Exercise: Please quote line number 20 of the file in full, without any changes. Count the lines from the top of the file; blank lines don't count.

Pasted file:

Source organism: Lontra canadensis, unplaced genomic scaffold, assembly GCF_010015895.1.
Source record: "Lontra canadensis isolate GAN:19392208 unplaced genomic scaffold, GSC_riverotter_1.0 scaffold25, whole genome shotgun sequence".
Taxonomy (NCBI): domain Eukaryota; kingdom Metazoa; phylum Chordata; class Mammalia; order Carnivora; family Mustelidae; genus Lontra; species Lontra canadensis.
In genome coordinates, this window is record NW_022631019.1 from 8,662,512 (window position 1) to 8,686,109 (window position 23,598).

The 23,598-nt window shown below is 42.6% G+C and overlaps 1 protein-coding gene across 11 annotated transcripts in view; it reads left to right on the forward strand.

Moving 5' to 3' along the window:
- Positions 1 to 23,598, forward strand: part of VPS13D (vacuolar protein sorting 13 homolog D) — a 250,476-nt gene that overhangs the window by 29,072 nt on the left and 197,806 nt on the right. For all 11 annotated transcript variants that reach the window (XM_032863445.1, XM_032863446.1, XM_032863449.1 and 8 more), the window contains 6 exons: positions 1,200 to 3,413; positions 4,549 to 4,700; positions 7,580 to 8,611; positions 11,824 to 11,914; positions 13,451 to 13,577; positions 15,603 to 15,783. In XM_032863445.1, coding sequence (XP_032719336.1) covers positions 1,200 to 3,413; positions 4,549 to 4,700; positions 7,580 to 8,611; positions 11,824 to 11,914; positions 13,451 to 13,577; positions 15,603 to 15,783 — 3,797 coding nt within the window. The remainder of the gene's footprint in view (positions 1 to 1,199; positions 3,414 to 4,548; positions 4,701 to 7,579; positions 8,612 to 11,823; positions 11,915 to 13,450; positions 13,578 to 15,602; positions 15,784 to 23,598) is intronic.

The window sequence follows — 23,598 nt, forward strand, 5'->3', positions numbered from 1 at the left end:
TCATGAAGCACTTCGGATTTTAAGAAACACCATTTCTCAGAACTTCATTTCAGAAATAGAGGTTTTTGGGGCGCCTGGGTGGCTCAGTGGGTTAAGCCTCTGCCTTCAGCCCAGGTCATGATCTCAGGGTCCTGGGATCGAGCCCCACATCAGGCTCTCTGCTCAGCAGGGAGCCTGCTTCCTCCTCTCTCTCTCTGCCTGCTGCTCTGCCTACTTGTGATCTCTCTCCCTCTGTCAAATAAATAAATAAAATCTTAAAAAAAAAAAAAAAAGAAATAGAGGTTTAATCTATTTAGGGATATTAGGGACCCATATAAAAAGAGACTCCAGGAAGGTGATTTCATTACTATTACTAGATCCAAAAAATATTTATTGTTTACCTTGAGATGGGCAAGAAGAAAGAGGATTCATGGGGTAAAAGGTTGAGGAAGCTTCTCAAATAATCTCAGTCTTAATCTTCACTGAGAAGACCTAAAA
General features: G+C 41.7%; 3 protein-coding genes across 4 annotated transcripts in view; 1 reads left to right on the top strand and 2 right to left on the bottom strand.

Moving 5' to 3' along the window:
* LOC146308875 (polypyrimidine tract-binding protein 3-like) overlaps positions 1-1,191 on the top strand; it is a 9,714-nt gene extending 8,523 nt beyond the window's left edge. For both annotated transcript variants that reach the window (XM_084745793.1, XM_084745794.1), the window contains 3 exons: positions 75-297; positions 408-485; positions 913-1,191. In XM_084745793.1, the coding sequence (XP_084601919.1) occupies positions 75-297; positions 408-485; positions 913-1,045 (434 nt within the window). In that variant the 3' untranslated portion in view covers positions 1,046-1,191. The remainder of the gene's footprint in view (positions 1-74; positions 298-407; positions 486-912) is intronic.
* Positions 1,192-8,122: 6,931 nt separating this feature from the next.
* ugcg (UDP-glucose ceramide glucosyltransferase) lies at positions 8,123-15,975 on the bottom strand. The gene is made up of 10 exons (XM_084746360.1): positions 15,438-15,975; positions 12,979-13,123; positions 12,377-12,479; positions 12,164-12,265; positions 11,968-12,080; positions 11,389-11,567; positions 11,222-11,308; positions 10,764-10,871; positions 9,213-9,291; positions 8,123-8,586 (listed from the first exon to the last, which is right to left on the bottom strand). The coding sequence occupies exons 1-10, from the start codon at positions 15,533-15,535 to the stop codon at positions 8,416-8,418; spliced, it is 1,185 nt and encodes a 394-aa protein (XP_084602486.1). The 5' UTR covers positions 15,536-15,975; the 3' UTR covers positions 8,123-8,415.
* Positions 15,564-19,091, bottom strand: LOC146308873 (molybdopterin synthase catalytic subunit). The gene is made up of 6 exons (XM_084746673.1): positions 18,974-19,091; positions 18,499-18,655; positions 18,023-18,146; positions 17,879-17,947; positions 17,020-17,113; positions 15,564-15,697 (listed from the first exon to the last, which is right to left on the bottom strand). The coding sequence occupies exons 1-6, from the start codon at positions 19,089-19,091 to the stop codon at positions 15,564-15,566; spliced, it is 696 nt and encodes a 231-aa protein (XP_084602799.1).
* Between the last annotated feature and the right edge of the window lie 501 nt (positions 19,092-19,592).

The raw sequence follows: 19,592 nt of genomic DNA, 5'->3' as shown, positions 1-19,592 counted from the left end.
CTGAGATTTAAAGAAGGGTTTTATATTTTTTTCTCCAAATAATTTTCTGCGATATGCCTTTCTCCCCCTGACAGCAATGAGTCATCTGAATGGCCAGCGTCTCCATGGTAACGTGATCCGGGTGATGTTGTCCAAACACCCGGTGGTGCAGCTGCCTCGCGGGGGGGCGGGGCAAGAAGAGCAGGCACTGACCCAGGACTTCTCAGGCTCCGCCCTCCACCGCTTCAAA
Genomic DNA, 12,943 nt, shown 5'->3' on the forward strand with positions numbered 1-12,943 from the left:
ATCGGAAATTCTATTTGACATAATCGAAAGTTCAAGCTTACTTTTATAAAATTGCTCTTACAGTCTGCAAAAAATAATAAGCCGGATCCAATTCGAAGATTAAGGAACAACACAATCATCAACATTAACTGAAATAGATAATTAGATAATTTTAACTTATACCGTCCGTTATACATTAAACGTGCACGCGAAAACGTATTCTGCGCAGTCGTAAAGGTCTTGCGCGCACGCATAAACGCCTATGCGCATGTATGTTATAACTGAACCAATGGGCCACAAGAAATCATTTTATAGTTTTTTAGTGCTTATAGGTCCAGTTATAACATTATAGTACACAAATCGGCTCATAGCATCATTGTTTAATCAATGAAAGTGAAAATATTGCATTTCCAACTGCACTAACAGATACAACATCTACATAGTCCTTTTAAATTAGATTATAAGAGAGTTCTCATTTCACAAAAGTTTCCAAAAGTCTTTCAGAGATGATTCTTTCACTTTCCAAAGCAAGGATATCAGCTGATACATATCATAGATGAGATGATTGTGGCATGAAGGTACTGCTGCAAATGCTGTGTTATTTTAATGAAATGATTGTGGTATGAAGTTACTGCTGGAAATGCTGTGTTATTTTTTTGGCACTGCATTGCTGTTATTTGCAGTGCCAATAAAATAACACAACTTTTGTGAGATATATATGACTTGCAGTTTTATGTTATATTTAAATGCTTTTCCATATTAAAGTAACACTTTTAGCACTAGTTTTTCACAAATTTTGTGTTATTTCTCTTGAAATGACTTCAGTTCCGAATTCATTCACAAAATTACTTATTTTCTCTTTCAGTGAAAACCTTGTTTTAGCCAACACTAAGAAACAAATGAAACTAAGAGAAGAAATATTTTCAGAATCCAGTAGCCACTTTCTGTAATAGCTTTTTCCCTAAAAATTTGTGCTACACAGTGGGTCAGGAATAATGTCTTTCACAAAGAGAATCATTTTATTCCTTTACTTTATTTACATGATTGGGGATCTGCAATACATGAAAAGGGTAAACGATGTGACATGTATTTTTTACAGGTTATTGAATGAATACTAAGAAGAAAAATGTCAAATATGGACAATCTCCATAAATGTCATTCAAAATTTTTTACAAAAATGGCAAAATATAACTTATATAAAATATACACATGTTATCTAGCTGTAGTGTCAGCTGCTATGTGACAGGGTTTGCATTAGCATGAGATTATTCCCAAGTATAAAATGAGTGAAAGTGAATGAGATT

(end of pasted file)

ATCGGAAATTCTATTTGACATAATCGAAAGTTCAAGCTTACTTTTATAAAATTGCTCTTACAGTCTGCAAAAAATAATAAGCCGGATCCAATTCGAAGATTAAGGAACAACACAATCATCAACATTAACTGAAATAGATAATTAGATAATTTTAACTTATACCGTCCGTTATACATTAAACGTGCACGCGAAAACGTATTCTGCGCAGTCGTAAAGGTCTTGCGCGCACGCATAAACGCCTATGCGCATGTATGTTATAACTGAACCAATGGGCCACAAGAAATCATTTTATAGTTTTTTAGTGCTTATAGGTCCAGTTATAACATTATAGTACACAAATCGGCTCATAGCATCATTGTTTAATCAATGAAAGTGAAAATATTGCATTTCCAACTGCACTAACAGATACAACATCTACATAGTCCTTTTAAATTAGATTATAAGAGAGTTCTCATTTCACAAAAGTTTCCAAAAGTCTTTCAGAGATGATTCTTTCACTTTCCAAAGCAAGGATATCAGCTGATACATATCATAGATGAGATGATTGTGGCATGAAGGTACTGCTGCAAATGCTGTGTTATTTTAATGAAATGATTGTGGTATGAAGTTACTGCTGGAAATGCTGTGTTATTTTTTTGGCACTGCATTGCTGTTATTTGCAGTGCCAATAAAATAACACAACTTTTGTGAGATATATATGACTTGCAGTTTTATGTTATATTTAAATGCTTTTCCATATTAAAGTAACACTTTTAGCACTAGTTTTTCACAAATTTTGTGTTATTTCTCTTGAAATGACTTCAGTTCCGAATTCATTCACAAAATTACTTATTTTCTCTTTCAGTGAAAACCTTGTTTTAGCCAACACTAAGAAACAAATGAAACTAAGAGAAGAAATATTTTCAGAATCCAGTAGCCACTTTCTGTAATAGCTTTTTCCCTAAAAATTTGTGCTACACAGTGGGTCAGGAATAATGTCTTTCACAAAGAGAATCATTTTATTCCTTTACTTTATTTACATGATTGGGGATCTGCAATACATGAAAAGGGTAAACGATGTGACATGTATTTTTTACAGGTTATTGAATGAATACTAAGAAGAAAAATGTCAAATATGGACAATCTCCATAAATGTCATTCAAAATTTTTTACAAAAATGGCAAAATATAACTTATATAAAATATACACATGTTATCTAGCTGTAGTGTCAGCTGCTATGTGACAGGGTTTGCATTAGCATGAGATTATTCCCAAGTATAAAATGAGTGAAAGTGAATGAGATT